Tuesday, August 7, 2012

Leaving is never easy

Now that we're down in Kampala and back in civilization, we'll have a more constant supply of internet to blog with.

We left Timu on Friday at noon. It was a bittersweet drive off the mountain. After three months in Timu, we definitely needed a break from the monotony of our schedule. At the same time, knowing the break would last for six months had us a bit reluctant to leave. I was in a place of emotional numbness as we drove...not knowing how to feel. Relieved for the break? Already missing my children and hilarious old people? Not knowing how I'll readapt to life back in the states?  Wondering about the reverse culture shock? Since then it's been three days and I've had time to think. I've decided that I'll take life one day at a time and deal with the furlough stresses as they come. By God's grace, we made it in Timu (mostly alone) for these past 2.5 years....so by his grace we'll survive the U.S. as well.

But I do already miss my Timu children. Although they can be annoying at times, they provide a daily source of joy for my life. Several evenings a week I would visit a near-by village. As soon as I came into view, the children would shout my arrival and I would turn into the pied piper with children trailing  behind and vying to hold my hand. They just wanted to be a part of something. They also need a break from the monotony of their daily lives and I usually had something to divert their attentions. So this is a good-bye to them for the next six months and a prayer that God will keep them under his hedge of protection. To: Longole, Kusam, Pelin, Night, Lokolikol, Josephine, Ocen, Nakiru, Koko and Lemu (above).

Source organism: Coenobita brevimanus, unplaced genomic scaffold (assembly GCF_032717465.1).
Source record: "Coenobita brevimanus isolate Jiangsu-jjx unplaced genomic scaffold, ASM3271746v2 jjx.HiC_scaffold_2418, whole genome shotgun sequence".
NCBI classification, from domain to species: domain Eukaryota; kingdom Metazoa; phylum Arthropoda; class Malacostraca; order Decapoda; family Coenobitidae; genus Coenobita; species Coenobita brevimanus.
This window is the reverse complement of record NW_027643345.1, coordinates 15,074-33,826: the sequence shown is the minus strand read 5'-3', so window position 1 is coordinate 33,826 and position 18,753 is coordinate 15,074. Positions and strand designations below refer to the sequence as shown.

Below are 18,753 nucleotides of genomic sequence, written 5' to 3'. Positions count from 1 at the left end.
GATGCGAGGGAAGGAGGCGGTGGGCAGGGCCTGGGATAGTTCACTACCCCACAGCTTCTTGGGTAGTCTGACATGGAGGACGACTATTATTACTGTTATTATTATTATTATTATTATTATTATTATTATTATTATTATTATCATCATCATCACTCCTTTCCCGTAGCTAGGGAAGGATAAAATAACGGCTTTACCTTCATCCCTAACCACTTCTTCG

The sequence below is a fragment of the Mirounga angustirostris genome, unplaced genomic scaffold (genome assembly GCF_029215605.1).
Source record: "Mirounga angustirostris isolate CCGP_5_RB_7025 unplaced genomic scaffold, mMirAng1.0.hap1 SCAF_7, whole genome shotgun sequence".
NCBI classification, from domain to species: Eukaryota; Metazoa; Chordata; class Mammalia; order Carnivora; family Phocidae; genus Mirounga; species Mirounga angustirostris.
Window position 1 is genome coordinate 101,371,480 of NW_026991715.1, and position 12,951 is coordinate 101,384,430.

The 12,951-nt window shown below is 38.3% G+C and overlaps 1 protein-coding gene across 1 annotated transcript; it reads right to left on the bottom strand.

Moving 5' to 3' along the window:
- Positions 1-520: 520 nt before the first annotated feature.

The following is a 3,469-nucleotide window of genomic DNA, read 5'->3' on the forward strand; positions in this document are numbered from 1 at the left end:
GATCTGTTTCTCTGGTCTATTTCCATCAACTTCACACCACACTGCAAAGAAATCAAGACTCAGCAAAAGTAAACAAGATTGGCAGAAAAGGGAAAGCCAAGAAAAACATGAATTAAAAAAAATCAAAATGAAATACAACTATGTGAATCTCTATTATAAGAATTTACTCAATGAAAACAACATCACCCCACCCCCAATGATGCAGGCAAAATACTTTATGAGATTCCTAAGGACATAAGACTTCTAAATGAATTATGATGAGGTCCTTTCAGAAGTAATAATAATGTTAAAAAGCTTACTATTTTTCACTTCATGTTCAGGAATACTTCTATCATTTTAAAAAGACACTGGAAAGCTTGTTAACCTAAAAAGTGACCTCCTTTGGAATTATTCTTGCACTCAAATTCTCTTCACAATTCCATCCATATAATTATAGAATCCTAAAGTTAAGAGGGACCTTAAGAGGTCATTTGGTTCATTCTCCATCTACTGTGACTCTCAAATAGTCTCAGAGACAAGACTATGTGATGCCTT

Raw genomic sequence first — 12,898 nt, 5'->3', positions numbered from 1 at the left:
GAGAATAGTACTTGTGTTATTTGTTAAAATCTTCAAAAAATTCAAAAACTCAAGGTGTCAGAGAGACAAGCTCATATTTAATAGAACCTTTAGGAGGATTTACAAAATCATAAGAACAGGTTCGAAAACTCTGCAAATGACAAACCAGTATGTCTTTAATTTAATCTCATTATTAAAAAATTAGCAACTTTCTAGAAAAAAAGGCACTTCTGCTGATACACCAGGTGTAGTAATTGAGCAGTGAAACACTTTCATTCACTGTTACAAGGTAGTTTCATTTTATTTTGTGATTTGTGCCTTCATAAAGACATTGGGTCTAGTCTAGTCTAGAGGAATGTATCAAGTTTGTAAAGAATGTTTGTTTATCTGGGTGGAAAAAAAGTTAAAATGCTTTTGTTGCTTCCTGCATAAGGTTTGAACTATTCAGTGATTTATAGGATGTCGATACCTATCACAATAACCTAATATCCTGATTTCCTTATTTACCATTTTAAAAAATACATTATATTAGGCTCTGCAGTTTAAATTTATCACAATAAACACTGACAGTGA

Here the kids were showing off their skills.
Teresa is the mother of seven of these children. I visit her often because she lets me practice language with her without laughing at me too much. And, she's very chatty even if I can't respond. She wanted me to show you what she does every single night in order for her children to eat. She is grinding maize into a fine flour that she'll make into a porridge to go with the greens that she collected from her garden.
And this is old Cecilia...a character if I ever knew one. She lives life dramatically and when I told her I was going away...she made a show of praying over me and asking God to protect me. Little boys like Thomas like to make fun of Cecilia but they still respect her at the end of the day.

And so, my hiatus from the evening routine in Timu begins.


The Reeds said...

Amber, I love your perspective and view into the lives of Timu. I hang on every word. Can't wait to hear how the journey westward goes...


Cassidy said...

Friends, I am praying for the multitude of emotions and thoughts and details you have swimming through your minds. I am also elated to see you this side of the ocean in a few months. Love you dearly.

Stephen Buerger said...

I met Cecilia, didn't I? :)

Terrill and Amber Schrock said...

Stephen, you did meet Cecilia. Hard to forget, isn't she? Thanks everyone for the prayers as we transition. The thought of all the changes is probably more stressful than the actual changes themselves.

ChadandRachel said...

What the Reeds said, and Cassidy said. We are praying in what must be a time of almost unprecedented emotions.